WASHINGTON (Sep. 24)
An advisory panel of the U.S. Food and Drug Administration has recommended that the FDA approve a new Israeli drug to help treat multiple sclerosis.
Initial research for the drug was carried out by researchers Michael Sela, Ruth Arnon and Dvora Teitelbaum of the Weizmann Institute of Science in Rehovot, Israel.
Clinical trials carried out in recent years show that the drug, called Copaxone, reduces the number of attacks in patients with a relapsing-remitting form of M.S., according to the Weizmann Institute.
It also ameliorates the condition of people in the early stages of the disease and produces almost no negative side effects.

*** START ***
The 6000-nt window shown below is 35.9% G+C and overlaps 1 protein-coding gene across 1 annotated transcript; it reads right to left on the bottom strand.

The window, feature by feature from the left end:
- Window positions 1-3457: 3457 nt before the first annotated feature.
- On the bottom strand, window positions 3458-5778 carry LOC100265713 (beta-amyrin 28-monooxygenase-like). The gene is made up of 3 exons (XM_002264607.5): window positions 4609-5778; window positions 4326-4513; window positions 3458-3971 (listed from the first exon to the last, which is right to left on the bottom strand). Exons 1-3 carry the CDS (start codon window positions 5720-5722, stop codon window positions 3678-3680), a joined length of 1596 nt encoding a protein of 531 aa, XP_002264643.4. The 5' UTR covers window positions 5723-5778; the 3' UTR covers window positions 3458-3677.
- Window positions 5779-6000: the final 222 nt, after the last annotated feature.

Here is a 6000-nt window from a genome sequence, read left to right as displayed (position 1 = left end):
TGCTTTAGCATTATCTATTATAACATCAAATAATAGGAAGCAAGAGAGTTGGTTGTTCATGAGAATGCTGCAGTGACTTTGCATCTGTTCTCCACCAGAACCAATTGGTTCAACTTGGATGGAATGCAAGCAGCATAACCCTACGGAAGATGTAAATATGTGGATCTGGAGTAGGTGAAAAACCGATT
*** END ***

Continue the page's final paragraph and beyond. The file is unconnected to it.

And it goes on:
Copaxone would be the third drug available in the United States to treat the disease.
If approved, Copaxone would be marketed in the United States by Teva Marion Partners, in Kansas City, Mo., a partnership created by Israel’s Teva Pharmaceutical Industries Ltd. and an American company, Hoechst Marion Roussel Inc.
About 250,000 to 350,000 people in the United States suffer from M.S. The disease, which causes deterioration of movement, speech and basic bodily functions, is more common among women, and generally strikes between the ages of 20 and 40.
The FDA is expected to grant approval for marketing of the drug within the next few weeks.
“We join all people with MS in urging the FDA to act swiftly in their final deliberations,” the National Multiple Sclerosis Society said in a statement.